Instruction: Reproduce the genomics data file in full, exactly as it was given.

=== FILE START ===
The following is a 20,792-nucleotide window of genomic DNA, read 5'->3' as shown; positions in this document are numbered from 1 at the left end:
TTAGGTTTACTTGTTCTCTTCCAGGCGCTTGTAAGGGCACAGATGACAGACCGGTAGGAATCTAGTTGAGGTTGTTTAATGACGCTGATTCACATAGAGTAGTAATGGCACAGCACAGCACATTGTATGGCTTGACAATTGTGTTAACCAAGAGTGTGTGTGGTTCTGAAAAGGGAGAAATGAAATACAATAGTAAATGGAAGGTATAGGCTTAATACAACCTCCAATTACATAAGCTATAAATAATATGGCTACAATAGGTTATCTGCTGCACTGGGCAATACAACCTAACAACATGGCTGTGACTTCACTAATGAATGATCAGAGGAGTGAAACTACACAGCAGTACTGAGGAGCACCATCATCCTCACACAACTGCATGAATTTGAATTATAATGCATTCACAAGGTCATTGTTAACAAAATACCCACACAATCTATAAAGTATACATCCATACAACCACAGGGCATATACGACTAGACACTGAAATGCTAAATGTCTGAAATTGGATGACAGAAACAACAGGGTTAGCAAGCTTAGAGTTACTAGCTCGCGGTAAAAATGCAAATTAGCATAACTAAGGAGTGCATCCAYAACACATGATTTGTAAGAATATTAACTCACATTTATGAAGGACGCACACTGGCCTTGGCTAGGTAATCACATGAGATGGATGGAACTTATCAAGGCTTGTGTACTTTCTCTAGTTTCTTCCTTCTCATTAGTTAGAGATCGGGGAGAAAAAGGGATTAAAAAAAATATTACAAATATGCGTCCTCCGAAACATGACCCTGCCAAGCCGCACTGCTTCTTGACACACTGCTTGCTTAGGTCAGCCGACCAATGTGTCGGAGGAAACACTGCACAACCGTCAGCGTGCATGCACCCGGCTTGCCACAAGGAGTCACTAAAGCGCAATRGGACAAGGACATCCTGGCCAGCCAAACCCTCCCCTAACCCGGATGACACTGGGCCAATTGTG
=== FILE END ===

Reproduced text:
The following is a 20,792-nucleotide window of genomic DNA, read 5'->3' as shown; positions in this document are numbered from 1 at the left end:
TTAGGTTTACTTGTTCTCTTCCAGGCGCTTGTAAGGGCACAGATGACAGACCGGTAGGAATCTAGTTGAGGTTGTTTAATGACGCTGATTCACATAGAGTAGTAATGGCACAGCACAGCACATTGTATGGCTTGACAATTGTGTTAACCAAGAGTGTGTGTGGTTCTGAAAAGGGAGAAATGAAATACAATAGTAAATGGAAGGTATAGGCTTAATACAACCTCCAATTACATAAGCTATAAATAATATGGCTACAATAGGTTATCTGCTGCACTGGGCAATACAACCTAACAACATGGCTGTGACTTCACTAATGAATGATCAGAGGAGTGAAACTACACAGCAGTACTGAGGAGCACCATCATCCTCACACAACTGCATGAATTTGAATTATAATGCATTCACAAGGTCATTGTTAACAAAATACCCACACAATCTATAAAGTATACATCCATACAACCACAGGGCATATACGACTAGACACTGAAATGCTAAATGTCTGAAATTGGATGACAGAAACAACAGGGTTAGCAAGCTTAGAGTTACTAGCTCGCGGTAAAAATGCAAATTAGCATAACTAAGGAGTGCATCCAYAACACATGATTTGTAAGAATATTAACTCACATTTATGAAGGACGCACACTGGCCTTGGCTAGGTAATCACATGAGATGGATGGAACTTATCAAGGCTTGTGTACTTTCTCTAGTTTCTTCCTTCTCATTAGTTAGAGATCGGGGAGAAAAAGGGATTAAAAAAAATATTACAAATATGCGTCCTCCGAAACATGACCCTGCCAAGCCGCACTGCTTCTTGACACACTGCTTGCTTAGGTCAGCCGACCAATGTGTCGGAGGAAACACTGCACAACCGTCAGCGTGCATGCACCCGGCTTGCCACAAGGAGTCACTAAAGCGCAATRGGACAAGGACATCCTGGCCAGCCAAACCCTCCCCTAACCCGGATGACACTGGGCCAATTGTG